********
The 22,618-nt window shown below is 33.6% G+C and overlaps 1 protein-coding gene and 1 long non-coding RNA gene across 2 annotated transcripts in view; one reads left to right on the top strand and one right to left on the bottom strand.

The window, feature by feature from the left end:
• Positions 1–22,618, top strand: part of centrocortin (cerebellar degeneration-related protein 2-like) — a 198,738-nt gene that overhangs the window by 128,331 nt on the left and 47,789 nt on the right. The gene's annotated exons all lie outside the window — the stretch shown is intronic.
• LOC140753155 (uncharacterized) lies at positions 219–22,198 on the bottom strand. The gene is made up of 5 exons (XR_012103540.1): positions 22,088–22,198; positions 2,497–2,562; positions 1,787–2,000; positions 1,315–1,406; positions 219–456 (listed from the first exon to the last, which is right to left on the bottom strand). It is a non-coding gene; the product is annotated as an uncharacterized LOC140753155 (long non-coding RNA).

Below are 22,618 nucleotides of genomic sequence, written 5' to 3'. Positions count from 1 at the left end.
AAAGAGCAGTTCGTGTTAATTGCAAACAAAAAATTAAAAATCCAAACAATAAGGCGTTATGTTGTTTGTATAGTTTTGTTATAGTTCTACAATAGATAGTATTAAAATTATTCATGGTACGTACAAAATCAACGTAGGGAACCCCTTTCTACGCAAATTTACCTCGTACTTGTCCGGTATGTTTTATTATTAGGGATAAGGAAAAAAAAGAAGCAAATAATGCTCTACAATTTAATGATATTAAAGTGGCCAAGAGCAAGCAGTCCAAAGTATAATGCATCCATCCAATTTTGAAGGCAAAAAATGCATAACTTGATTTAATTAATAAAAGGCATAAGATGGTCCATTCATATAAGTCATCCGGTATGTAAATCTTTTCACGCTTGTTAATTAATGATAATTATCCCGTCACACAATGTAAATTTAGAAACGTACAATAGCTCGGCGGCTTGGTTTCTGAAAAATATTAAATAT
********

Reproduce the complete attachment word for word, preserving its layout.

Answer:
The 22,618-nt window shown below is 33.6% G+C and overlaps 1 protein-coding gene and 1 long non-coding RNA gene across 2 annotated transcripts in view; one reads left to right on the top strand and one right to left on the bottom strand.

The window, feature by feature from the left end:
• Positions 1–22,618, top strand: part of centrocortin (cerebellar degeneration-related protein 2-like) — a 198,738-nt gene that overhangs the window by 128,331 nt on the left and 47,789 nt on the right. The gene's annotated exons all lie outside the window — the stretch shown is intronic.
• LOC140753155 (uncharacterized) lies at positions 219–22,198 on the bottom strand. The gene is made up of 5 exons (XR_012103540.1): positions 22,088–22,198; positions 2,497–2,562; positions 1,787–2,000; positions 1,315–1,406; positions 219–456 (listed from the first exon to the last, which is right to left on the bottom strand). It is a non-coding gene; the product is annotated as an uncharacterized LOC140753155 (long non-coding RNA).

Below are 22,618 nucleotides of genomic sequence, written 5' to 3'. Positions count from 1 at the left end.
AAAGAGCAGTTCGTGTTAATTGCAAACAAAAAATTAAAAATCCAAACAATAAGGCGTTATGTTGTTTGTATAGTTTTGTTATAGTTCTACAATAGATAGTATTAAAATTATTCATGGTACGTACAAAATCAACGTAGGGAACCCCTTTCTACGCAAATTTACCTCGTACTTGTCCGGTATGTTTTATTATTAGGGATAAGGAAAAAAAAGAAGCAAATAATGCTCTACAATTTAATGATATTAAAGTGGCCAAGAGCAAGCAGTCCAAAGTATAATGCATCCATCCAATTTTGAAGGCAAAAAATGCATAACTTGATTTAATTAATAAAAGGCATAAGATGGTCCATTCATATAAGTCATCCGGTATGTAAATCTTTTCACGCTTGTTAATTAATGATAATTATCCCGTCACACAATGTAAATTTAGAAACGTACAATAGCTCGGCGGCTTGGTTTCTGAAAAATATTAAATAT